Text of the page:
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02-09-07, Blog #3: Strib and City Hall swatted by the paranoia of their S.W.A.T call up against ghosts.
The Strib editorial this morning, "Samuels' frustration should be widely felt," is one of those Orwellian speak moments from "1984" that shows, once again, how the Strib and City Hall agendas mesh against the wishes of the people in general and the Black community in particular, as they fight to maintain a status quo, even it means leaving Blacks walking, and, when let on the bus, kept at the back of the bus.
The Strib editorial this morning missed the point with its point that "Those angry critics who, at today's City Council meeting, will push for Samuels' resignation risk missing that larger point." Note, not " if" any object or that some " may " object but that they " will " object. That's not journalism. That is collusion with City Hall and with their informers among the Black Leadership Confernce. With the S.W.A.T. in place, they were ready to not only ambush concerned community people, the real leaders of the community, but to do so with a military show of force.
And the Strib continued with its disdain of journalism when it writes that " Gleason Glover said "show me the money" in an impassioned speech about targeting school dollars toward low-income minority kids ." In reality, it was said by Gary Suddeth, who succeeded Gleason.
So you can see the kind of behind the scenes collusion that must be going on in the agenda triangle of the Strib editors able to talk in advance of angry critics who, at today's City Council meeting, will push for Samuels' resignation, coordinated with City Hall having S.W.A.T. teams called up and deployed in and around the City Council Chambers as a military show of force to confront the "angry critics" in order to clearly show their support for Samuels and not the community, and their Black leader informers within the black leadership group who also want to preserve the status quo and thus set up this "showdown," with S.W.A.T teams, as if community protesters protesting against those who work against their community are some kind of criminals. .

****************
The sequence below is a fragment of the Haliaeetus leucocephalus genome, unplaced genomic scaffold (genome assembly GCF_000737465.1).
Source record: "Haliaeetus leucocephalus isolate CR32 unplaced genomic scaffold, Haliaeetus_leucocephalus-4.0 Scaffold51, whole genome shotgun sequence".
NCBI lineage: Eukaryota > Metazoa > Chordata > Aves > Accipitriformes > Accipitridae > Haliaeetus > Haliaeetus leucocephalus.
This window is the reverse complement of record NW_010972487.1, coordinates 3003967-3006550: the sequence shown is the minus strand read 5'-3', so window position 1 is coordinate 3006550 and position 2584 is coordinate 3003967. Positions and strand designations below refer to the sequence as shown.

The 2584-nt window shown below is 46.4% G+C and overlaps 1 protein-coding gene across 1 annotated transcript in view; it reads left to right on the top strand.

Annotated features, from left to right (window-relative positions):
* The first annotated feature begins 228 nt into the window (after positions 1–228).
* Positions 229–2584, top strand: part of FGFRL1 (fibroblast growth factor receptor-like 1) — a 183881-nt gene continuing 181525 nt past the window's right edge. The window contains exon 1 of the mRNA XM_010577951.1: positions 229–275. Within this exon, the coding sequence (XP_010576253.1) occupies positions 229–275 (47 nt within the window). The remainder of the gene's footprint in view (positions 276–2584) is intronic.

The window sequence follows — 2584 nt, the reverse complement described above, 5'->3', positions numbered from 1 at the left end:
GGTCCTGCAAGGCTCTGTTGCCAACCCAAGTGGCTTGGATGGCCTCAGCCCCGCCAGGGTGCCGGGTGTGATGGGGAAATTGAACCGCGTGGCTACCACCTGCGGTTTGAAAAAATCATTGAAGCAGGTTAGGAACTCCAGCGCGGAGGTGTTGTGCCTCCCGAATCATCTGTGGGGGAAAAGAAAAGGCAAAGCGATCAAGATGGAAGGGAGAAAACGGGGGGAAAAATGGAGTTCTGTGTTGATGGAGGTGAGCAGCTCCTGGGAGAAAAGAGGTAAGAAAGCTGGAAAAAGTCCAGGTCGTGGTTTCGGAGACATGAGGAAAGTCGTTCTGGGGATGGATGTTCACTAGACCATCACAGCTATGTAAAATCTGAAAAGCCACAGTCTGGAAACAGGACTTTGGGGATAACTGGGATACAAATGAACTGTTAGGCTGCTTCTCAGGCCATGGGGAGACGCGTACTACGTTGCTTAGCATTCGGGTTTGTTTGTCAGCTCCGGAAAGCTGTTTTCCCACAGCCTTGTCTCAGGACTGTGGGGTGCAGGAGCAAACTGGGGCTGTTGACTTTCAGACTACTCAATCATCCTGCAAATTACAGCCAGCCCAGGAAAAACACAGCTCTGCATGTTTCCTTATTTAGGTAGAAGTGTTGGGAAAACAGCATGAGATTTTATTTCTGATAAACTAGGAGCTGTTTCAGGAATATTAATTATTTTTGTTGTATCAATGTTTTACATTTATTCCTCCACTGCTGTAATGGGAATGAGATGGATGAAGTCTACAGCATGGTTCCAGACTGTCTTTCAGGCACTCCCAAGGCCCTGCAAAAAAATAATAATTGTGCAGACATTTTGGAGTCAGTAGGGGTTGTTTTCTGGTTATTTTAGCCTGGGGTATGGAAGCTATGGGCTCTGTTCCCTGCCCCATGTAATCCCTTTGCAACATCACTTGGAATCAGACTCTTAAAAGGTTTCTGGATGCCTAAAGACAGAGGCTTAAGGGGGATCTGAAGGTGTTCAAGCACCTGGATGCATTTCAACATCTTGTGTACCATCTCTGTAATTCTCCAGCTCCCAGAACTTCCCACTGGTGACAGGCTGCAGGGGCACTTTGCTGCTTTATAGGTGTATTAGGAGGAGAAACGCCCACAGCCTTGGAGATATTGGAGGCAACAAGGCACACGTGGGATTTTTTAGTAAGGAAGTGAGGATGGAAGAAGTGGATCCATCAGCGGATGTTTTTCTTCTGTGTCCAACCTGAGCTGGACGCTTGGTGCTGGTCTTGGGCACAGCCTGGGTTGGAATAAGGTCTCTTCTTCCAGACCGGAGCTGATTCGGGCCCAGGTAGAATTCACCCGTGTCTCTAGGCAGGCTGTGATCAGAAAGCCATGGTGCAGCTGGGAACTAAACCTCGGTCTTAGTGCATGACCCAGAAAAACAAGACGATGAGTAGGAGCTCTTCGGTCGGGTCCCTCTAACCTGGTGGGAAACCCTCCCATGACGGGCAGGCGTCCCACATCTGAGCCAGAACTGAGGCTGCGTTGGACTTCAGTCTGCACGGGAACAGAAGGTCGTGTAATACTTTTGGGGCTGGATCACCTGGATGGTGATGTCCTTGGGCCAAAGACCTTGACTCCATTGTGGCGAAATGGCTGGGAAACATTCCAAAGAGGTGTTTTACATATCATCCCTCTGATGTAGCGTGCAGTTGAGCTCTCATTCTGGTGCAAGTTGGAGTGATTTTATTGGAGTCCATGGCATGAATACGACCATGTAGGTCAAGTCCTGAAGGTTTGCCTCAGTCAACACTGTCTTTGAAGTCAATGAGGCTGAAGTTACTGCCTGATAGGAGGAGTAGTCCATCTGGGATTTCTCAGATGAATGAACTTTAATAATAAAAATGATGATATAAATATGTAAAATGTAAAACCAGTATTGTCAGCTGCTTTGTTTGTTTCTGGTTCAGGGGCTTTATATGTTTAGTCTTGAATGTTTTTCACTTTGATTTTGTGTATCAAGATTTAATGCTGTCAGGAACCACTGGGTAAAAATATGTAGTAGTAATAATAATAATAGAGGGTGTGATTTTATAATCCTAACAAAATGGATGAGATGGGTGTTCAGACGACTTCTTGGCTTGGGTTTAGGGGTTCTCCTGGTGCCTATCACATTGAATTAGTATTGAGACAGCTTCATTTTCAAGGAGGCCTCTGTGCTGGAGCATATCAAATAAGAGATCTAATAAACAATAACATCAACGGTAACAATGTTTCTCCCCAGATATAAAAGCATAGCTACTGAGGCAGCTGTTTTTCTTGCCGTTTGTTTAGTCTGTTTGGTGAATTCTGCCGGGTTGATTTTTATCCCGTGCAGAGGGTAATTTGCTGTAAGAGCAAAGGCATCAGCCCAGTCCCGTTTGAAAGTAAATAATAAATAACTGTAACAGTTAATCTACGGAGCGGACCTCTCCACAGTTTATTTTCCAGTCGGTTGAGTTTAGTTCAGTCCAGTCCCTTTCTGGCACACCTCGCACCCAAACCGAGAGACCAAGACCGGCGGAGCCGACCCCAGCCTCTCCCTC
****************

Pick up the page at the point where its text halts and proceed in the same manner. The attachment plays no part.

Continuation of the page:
And what is at the bottom of this manure fest between the Strib, City Hall, and so-called Black leaders? They are attempting to distract us from seeing their collusion in the budgetary and moral corruption of the city system that places the blame on those the city is to serve rather than on the way the city serves those they blame.
And even though Nick Coleman put his finger on the real issue in his column yesterday (Memo to Samuels, Rybak: Do your duty and help fix schools) education itself, and exposed the lies Samuel's spoke, that the Strib wants to let go as a "clumsy metaphor," they all come back to the innocent party: the City, and the guilty party, the community, and thus want Samuels to continue in his job as helps keep Blacks in their place.
The Strib speaks of the problem being funding, "funding cuts forced on education" when recent reports show that Minnesota is among the tops in money for education. If we got what we paid for all would graduate. And all would do so being able to read and write.
But Samuels would burn the school down and provide SWAT barricades at city hall. He and the Strib blame the students for being part of "a destructive popular culture that celebrates failure, glorifies crime and disrespects academic achievement." And, needless to say, at the end of the day, all of us are accountable for our actions and behaviors.